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dutie to you (my Lord) doth most humblie beseech you to reade this letter which she sends you. Disteus tooke the letter, and dissembling his greefe, as Anfilardus had counselled him, said: If thine Aunt doth write to me to the ende to excuse herâˆ£selfe, she needed not haue taken these paines, for she might haue done heerein acâˆ£cording to her owne minde, as in that, which shall like me best, I will do to mine own will and pleasure. Thou shalt tell her that I will reade it, wherein, if there be anie thing for me to do for her, I will heereafter bethinke me of it. I not perceiuing this kinde of dissimulation, maruelled not a little to see how soone he had shaken off the loue that he bare to mine aunt. Truth it is, that as I was then ignorant of that, which afterwards succeeded, so I esteemed his coye answere for a point of wisedome, and was no lesse ashamed at that she had done. With this answer I went my waies and they remained all alone. Anfilardus praised not a little his fained answere, & comâˆ£mended his wisedome, in that he would not call her mother, as he was wont to do, nor name her by her owne name, in token of contempt. But Disteus opening the letter, saw it said thus.
Palnas letter to Disteus.
PAlna thy mother from thy milke, and from the loue of her inward soule, to thee her louing Sonne Disteus sendeth greeting. Bicause as I know thou wouldest condemne me for a verie foole, if I went about to shew, that I had iust cause to forâˆ£sake thee, that wert mine onely comfort, and to whom I am so much bound; so will I not excuse my selfe heerein, which if I should do, and say, that I am not worthie of reprehension, I might then seeme in a manner to charge thee therewith, since someâˆ£thing must be attributed to so great a chaunge. But if any fault be committed, I am content that it be onely imputed to me; for it shall greeue me lesse, that the whole world should condemne me for it, then that any should suspect the least defect in thee that might be. Wherefore let this onely serue to entreate thee by the amorous milke, that thou hast sucked out of my breast, to haue so much patience, vntill the successe shall manifest the cause hereof; which to the end I will passe with the ill opiâˆ£nion that the world hath on me for leauing thee, to an effect that shall result to thy profit, whereby thou shalt affirme thy selfe satisfied, and me acquited (with thee at the least) whereas for the rest it shall not greatly skill. I know well thou wilt obiect & say, That if there were any hidden thing, whereby I might haue procured thy conâˆ£tent, I had no reason to conceale it from thee. I answer, bicause I knew thou woulâˆ£dest by no meanes giue me leaue to depart, I would not tell thee of my purpose, vnâˆ£till (seeing the good successe of it) thou mightest know my great loue to thee, since (without making thee priuie) I haue enterprized so great and difficult a matter. And now bicause I haue spoken more, then I thought, I will conclude with this, That I am in good health, and not a little glad, that my good Fortune brought me to Darâˆ£dancas seruice, whose beautie and golden vertues are the woonder of our age.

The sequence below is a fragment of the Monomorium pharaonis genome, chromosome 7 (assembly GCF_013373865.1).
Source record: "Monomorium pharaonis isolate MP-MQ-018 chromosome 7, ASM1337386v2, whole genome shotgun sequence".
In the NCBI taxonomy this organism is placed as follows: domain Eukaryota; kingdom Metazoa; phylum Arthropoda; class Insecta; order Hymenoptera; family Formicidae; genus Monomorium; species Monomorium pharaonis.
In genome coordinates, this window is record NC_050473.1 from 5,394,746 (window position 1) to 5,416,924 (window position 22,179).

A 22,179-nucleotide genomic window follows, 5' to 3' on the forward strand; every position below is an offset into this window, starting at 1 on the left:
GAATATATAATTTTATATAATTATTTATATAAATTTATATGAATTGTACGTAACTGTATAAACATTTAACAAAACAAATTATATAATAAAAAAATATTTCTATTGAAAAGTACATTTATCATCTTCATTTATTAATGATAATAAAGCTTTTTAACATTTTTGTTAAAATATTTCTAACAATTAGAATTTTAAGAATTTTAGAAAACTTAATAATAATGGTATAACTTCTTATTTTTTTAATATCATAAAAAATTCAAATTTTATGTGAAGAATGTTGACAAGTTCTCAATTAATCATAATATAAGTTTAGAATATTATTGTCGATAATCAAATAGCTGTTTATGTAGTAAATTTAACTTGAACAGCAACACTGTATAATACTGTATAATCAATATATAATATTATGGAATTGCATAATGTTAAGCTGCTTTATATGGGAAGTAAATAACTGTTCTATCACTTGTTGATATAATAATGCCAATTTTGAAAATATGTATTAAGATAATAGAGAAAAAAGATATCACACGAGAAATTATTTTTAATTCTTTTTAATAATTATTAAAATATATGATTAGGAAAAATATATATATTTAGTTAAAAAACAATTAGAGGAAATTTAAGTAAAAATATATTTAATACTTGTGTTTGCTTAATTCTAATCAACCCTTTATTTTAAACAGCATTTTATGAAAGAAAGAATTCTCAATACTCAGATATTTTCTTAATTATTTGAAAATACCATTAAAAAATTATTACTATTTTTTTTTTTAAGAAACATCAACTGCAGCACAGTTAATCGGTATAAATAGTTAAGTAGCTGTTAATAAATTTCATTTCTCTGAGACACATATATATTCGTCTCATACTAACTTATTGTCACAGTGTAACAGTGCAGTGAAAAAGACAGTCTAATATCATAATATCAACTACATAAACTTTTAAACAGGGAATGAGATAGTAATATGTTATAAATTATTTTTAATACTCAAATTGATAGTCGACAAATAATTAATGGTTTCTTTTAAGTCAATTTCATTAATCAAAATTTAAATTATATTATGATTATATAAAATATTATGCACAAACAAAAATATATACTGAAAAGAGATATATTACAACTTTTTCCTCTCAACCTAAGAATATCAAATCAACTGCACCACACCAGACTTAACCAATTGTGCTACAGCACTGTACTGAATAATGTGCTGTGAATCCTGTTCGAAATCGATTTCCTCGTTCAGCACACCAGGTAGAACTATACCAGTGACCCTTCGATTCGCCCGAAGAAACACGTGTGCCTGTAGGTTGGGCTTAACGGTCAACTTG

When Disteus had read the letter softly to himself (for he would not read it aloud, before he had viewed the contents of it) he said to Anfilardus. I would haue read this letter vnto thee Anfilardus, if I had thought it would haue made thee glad or sorâˆ£rie; and also bicause it is so obscurely written, that I can scarce vnderstand one clause thereof. The contents of it perswade me not to be carefull, nor trouble my wits by inquiring out the cause of her departure, vntill time doth manifest it, when as then (she saieth) she shall be as free from fault, as I from complaint. With this also she
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